I never caught the name of the first band that played as a warm-up act to Tommy Lee Cook and the Boys of Buckingham. It looked like they were the Boys of Buckingham, at least the lead singer played guitar in both shows. He looked like quite a character himself—fit right in with the highly eclectic crowd ranging from bikers to upscale retirees.
Tommy Lee is kind of a renaissance man: a songwriter, musician, bar owner and restaurateur, young adult novelist, and international crossword competitor. You could tell he really loves performing and seeing his audience have a great time. The show started at 1:00 and by about 3:00 there must have been close to 300 people enjoying Tommy’s big party.
I walked out back to pay Bucky the mule a visit and noticed what I thought were wood storks on the property behind the bar. Sure enough. It’s often surprising where special birds show up when you are least expecting them. It looks like the two on the left may be nearly grown babies of the stork on the right.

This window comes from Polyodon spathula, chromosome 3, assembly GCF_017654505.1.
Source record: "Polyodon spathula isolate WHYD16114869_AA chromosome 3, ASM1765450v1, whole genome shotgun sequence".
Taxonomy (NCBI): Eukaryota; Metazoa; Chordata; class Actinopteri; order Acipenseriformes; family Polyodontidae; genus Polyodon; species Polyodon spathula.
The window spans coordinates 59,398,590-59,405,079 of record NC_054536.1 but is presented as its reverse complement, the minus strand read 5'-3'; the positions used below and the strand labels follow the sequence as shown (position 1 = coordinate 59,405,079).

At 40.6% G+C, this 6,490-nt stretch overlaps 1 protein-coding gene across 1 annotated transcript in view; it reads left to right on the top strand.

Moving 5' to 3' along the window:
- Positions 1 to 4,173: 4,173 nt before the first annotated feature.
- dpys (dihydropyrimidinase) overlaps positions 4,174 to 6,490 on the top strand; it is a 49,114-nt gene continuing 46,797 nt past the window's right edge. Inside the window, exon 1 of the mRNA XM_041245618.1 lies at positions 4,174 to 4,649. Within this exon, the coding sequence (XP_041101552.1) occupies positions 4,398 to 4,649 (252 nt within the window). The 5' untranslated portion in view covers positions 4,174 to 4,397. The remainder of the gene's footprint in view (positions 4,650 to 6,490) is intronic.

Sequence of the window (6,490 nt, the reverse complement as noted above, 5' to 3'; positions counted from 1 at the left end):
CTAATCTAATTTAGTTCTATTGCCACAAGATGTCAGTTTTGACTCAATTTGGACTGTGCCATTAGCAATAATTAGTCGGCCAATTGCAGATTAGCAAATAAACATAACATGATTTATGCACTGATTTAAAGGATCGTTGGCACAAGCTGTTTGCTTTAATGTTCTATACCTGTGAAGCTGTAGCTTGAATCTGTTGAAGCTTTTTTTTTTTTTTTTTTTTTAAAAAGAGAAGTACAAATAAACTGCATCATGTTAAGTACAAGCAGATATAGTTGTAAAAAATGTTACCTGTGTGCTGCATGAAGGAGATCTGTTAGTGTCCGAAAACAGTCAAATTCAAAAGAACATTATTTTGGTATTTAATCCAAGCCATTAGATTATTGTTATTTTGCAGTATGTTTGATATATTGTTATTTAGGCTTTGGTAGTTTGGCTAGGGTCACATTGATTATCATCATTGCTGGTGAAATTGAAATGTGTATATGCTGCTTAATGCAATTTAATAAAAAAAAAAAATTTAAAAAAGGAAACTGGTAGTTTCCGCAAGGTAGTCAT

The second act, JP Soars and The Red Hots, started about 4:30, and the lead guitarist, JP Soars, was amazing. I learned he was a 2012 Blues Music Nominee and has quite a following in this area and Europe as well. Most of what we heard him play were original songs he wrote. He also plays a slide guitar but, sadly, we left before we had the chance to hear this part of his performance.
It’s clear that the local blues lovers really appreciate what Tommy Lee Cook has brought to this country town of Buckingham—population 3742. Cook has also recently re-opened what used to be a landmark restaurant in this area called The Hut. I heard Tuesday is Ladies Night and Karaoke there with ladies getting two free drinks of anything including call liquors. Sounds dangerous but fun!
We enjoyed reconnecting with Dave and Jean, doing some people watching, and appreciating the talent on stage. What a great way to spend a Saturday afternoon. Thanks Tommy!
The end. . . .